The current go-to technology for EV battery packs is batteries based on lithium ion (Li-ion) chemistries. Li-ion batteries offer a lot of advantages including cost and energy density but one downside they have is, over time, their ability to hold a charge degrades.
While this is an inescapable characteristic of Li-ion batteries, there are things manufacturers can to do slow the rate of degradation. Tesla has invested significant R&D on managing pack degradation and employs multiple strategies to ensure your battery pack is coddled. While much of this happens begin the scenes, some visible examples include how the rate of charge tapers during Supercharging, how the heat or AC will automatically kick on to ensure your pack stays in its ideal operating temperature range and the 8-year unlimited mile battery warranty.
Typically, owners see a drop of a few miles of rated range at around the one year mark, which can seem a bit disconcerting, but degradation is not linear. After the first big drop, pack capacity reduction seems to follow a much more gentle trajectory. This chart is from data collected by a Tesla owners group in Europe. As you can see there is a quick drop then a shallow taper. Their data suggest a drop of about 1% of capacity every 30,000 miles.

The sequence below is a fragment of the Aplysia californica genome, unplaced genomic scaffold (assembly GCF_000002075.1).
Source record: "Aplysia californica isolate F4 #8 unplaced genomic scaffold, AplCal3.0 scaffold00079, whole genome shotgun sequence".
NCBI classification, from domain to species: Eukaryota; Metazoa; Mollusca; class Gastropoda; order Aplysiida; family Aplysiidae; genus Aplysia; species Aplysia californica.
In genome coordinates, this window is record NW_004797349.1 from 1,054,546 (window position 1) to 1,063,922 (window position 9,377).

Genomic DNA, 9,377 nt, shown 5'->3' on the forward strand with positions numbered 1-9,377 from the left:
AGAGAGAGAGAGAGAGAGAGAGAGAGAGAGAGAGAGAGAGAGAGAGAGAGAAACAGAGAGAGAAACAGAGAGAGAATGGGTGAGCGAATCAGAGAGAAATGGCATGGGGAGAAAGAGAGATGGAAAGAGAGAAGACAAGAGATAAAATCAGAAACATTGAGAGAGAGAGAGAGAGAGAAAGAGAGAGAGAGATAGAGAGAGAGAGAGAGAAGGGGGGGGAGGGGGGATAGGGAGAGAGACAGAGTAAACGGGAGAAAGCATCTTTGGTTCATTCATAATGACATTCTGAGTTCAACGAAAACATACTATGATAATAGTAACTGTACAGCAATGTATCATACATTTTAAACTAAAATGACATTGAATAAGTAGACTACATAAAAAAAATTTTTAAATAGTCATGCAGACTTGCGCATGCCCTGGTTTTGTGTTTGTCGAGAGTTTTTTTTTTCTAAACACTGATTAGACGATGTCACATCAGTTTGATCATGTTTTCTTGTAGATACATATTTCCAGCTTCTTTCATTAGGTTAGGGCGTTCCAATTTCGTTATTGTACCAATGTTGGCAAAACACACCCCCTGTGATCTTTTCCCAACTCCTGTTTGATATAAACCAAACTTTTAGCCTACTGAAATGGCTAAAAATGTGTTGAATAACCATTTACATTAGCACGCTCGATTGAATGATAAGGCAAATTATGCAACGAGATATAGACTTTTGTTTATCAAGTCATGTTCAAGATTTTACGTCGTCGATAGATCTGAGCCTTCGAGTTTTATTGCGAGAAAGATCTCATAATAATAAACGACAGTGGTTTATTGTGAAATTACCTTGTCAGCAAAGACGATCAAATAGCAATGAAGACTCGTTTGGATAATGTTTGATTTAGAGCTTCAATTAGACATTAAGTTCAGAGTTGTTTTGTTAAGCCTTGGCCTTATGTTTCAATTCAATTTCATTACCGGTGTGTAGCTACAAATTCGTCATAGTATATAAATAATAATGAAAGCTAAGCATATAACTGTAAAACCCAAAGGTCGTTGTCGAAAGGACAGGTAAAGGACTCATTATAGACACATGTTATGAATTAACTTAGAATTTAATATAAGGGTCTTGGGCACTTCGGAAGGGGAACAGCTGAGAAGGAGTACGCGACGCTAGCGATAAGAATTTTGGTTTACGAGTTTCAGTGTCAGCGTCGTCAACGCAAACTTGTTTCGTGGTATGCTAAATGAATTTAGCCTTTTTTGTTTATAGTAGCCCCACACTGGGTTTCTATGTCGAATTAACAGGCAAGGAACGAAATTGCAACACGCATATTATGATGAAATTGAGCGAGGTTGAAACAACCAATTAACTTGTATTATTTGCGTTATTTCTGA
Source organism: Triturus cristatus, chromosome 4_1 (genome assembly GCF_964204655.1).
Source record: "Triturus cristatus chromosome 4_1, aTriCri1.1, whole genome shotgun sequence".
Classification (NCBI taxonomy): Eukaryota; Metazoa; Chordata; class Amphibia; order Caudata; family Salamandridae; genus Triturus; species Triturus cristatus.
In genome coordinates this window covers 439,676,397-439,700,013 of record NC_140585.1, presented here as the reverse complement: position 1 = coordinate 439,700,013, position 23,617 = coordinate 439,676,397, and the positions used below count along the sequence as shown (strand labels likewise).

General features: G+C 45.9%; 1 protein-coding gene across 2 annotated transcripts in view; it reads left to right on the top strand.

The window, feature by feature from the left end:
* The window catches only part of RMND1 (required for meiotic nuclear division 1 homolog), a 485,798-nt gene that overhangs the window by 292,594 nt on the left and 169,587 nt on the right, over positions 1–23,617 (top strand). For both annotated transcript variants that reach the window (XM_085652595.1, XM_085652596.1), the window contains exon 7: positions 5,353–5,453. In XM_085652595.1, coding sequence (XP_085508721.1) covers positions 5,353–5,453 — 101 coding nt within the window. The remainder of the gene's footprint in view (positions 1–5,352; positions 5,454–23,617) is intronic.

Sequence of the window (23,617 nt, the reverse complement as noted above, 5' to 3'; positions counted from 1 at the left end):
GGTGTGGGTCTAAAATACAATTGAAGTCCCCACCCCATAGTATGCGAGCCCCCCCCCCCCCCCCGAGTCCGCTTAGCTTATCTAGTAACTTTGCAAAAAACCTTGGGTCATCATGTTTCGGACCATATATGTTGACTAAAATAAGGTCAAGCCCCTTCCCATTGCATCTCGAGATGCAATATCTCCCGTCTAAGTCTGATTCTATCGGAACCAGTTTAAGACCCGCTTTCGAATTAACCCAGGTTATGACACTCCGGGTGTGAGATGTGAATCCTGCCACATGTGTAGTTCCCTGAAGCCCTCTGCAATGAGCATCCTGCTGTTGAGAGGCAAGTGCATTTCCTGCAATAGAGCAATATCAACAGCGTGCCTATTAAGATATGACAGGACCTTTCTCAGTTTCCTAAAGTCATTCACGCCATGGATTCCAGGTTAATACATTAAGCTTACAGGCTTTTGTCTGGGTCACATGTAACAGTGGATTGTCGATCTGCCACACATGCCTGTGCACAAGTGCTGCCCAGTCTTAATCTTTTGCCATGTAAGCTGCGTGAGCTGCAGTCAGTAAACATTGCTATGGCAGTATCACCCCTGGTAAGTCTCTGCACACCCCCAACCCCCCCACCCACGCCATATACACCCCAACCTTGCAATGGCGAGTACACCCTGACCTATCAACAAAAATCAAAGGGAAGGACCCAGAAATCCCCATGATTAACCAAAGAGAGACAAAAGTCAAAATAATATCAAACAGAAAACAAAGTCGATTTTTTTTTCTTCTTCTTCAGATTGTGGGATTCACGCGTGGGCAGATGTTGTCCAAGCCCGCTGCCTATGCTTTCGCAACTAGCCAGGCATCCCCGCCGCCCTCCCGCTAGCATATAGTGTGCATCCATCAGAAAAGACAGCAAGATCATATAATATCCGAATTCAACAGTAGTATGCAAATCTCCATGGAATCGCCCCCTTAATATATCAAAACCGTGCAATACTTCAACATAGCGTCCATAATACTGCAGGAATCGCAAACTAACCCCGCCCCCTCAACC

My own experience is I have lost ~6% of capacity after ~100,000 miles on my P85. To be honest, I really don’t miss those miles. If you are interested in a bit more information on pack longevity, check out this post in the “EV Myths” section.
There are a few things you, as an owner, can do to improve pack health and slow degradation:
You will find there is no shortage of urban legends around coaxing the most out of your pack. My advice is to relax, enjoy your car and trust Elon and his engineers to do their jobs. If you ever have questions about the health of your battery pack, call Service and they can remotely take a look at your car and see if there is any case for concern.